What are, how to measure and how to express stable isotopes? Sampling animal tissues for stable isotope analysis. Using stable isotopes to determine trophic relationships in animal populations. Stable isotopes as tracers to infer geographical origins and movements of migratory animal populations. The value of NHC in isotopic studies.

Biodiversity informatics and Museum-based informatics (Cristiane Bastos-Silveira)

Introduction to Museum informatics. The Information Age and the Digital Revolution. Museums and the Web: online databases, digital libraries; citizen science, e-learning and biodiversity portals. The interactions between people, information, and technology in museums. Major national and international initiatives related to the assembling, processing and dissemination of digital and molecular data from natural history collections.

NHC and the Conservation of Biodiversity (Manuela Sim-Sim)

Biodiversity in a global context. The different levels of biodiversity. Biodiversity conservation and biological resources. Regulations and Conventions on conservation of biodiversity. The role of the NH collections (NHC) for in situ and ex situ plant conservation. The IUCN Red Lists. A widely understood system for classifying species at high risk of global extinction. Seed banks and ex situ conservation.

NHC in Biodiversity Assessment Studies (César Garcia & Cecília Sérgio)

The role of natural history collections in biodiversity research.The role of natural history collections to determine areas of conservation importance and estimate species richness and diversity, in documenting species declines, in Environmental Impact Assessment (EIA) studies, in Legal Medicine, and in monitoring air quality.

Sound Archive (Paulo Marques).

Challenges to the traditional definition of specimen. Technological aspects. Collection of natural sounds: acquisition, databases, storing, access, Intellectual Property Rights (IPR), data quality.

NHC Digitization (Luís Filipe Lopes)

Introduction to natural history specimen digitization: equipment and methods. Digital repositories.

3D Imaging (Gabriel Martins e Rui Castanhinho)

3D Imaging principles. Equipment and techniques. Use of imaging to study biological specimens and 3D visualization. 3D anatomical databases.

NHC and Non-Formal Education for the Conservation of Biodiversity (Raquel Barata)

Collections of NH museums as tools to promote science education and facilitate pro-environmental and scientific attitudes. The projects BigPicnic: Big Questions, Learn to Engage and European Researchers’ Night.

Visits to MUHNAC’s natural history collections.

Theme presentation and discussion.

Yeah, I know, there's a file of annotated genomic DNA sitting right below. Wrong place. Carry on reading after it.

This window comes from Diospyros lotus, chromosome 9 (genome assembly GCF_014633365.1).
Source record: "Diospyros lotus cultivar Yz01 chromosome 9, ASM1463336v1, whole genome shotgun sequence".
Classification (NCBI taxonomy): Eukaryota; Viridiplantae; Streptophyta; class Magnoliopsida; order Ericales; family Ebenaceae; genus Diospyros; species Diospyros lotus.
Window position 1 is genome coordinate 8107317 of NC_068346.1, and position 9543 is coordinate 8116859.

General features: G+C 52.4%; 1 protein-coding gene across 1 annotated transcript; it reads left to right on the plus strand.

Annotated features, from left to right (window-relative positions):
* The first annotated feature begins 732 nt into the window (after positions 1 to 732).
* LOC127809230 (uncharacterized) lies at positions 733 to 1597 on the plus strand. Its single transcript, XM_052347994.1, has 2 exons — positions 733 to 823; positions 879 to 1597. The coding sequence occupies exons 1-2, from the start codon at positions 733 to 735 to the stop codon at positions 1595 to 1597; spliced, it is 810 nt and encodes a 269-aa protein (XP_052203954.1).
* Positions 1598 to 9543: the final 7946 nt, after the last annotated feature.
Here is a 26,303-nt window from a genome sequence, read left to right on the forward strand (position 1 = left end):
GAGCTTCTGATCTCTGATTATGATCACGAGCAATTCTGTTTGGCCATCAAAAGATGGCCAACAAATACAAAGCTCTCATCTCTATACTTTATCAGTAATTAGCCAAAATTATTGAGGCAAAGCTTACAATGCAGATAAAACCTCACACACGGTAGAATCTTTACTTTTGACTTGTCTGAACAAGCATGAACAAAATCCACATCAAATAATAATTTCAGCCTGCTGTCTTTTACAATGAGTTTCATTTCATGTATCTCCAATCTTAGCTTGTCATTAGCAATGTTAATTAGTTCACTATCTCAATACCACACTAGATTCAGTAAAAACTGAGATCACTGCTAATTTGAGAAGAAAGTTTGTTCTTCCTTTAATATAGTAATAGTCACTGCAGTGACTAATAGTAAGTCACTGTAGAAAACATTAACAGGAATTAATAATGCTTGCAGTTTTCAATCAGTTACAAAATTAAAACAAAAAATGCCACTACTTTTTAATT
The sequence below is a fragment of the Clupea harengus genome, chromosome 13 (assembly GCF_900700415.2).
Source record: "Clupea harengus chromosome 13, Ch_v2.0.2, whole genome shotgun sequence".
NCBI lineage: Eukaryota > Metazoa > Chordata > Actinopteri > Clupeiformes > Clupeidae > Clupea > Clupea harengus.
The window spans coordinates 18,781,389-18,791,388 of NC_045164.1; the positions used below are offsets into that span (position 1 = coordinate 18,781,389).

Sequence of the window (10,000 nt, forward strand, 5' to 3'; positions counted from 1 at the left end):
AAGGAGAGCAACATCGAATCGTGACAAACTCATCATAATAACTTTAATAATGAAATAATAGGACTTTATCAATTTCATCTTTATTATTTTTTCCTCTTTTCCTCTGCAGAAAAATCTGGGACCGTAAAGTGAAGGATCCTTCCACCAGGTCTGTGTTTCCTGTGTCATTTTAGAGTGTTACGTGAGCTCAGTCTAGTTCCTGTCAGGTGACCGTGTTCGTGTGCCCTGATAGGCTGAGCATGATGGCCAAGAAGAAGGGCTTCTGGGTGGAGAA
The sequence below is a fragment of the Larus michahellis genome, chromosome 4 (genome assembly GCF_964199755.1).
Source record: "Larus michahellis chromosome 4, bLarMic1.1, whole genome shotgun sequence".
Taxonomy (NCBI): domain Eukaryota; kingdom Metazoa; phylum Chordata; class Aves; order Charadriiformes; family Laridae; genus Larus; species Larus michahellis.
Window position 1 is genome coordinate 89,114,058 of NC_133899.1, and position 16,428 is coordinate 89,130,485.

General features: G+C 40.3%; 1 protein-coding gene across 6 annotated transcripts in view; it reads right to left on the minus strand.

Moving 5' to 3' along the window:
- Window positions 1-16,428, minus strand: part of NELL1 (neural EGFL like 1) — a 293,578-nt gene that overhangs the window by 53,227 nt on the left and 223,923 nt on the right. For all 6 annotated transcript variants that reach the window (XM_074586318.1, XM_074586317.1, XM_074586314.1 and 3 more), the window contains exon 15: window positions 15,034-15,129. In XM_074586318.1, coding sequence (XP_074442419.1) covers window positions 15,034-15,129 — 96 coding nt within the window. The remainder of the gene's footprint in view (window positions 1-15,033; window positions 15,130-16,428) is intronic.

Students fees




Free for 1st year PhD students in  Doctoral programmes  at FCUL (e.g. Biologia), Biodiversity, Genetics and Evolution (BIODIV UL; UP), Biology and Ecology of Global Changes (BEAG UL, UA) and Sustainability Science (UL, several institutions), when the course counts credits for their formation, in which case the delivery of a final report done after the course is mandatory; the course is also free for more advanced PhD students of the BIODIV programme (ULisboa or UPorto); 50 € for more advanced PhD students of cE3c of other programmes; 80 € for PhD students of the PEERS network (CFE); 125 € for FCUL Master students and unemployed; 180 € for BTI, BI and other PhD students; 250 € for Professional and postdocs.

When the maximum number of students is reached, 10 vacancies will be available for non-paying 1st year PhD students mentioned above, being, by order of preference students from: 1) cE3c; 2) BIODIV (not from cE3c); 3) FCUL (not from cE3c); 4) Sustainability Science (not from cE3c or FCUL); 5) BEAG (not from cE3c or FCUL).



How to apply

To apply send an e-mail to Maria Judite Alves at the following email address: with a cv and motivation letter. The cv and letter should be named as 1st-lastNAME-CV.pdf and 1st-lastNAME-ML.pdf (that is personalize the name of each file with your first and last name).

In the email please add the following information:

Full Name:



Professional activity: Professional/Postdoc, BTI, BI (or other non-post-doc research grant), PhD student (with/ without scholarship), Lic. (Bachelor)/Master student


PhD student of the 1st year of a Doctoral programme at FCUL, BIODIV (FCUL/FCUP), or BEAG (FCUL or UA)?

If yes to the above question, PhD student doing the Course to count credits for 1st year?:

PhD student of cE3c or CEF (Centro de Ecologia Funcional)?:

Name of the PhD programme: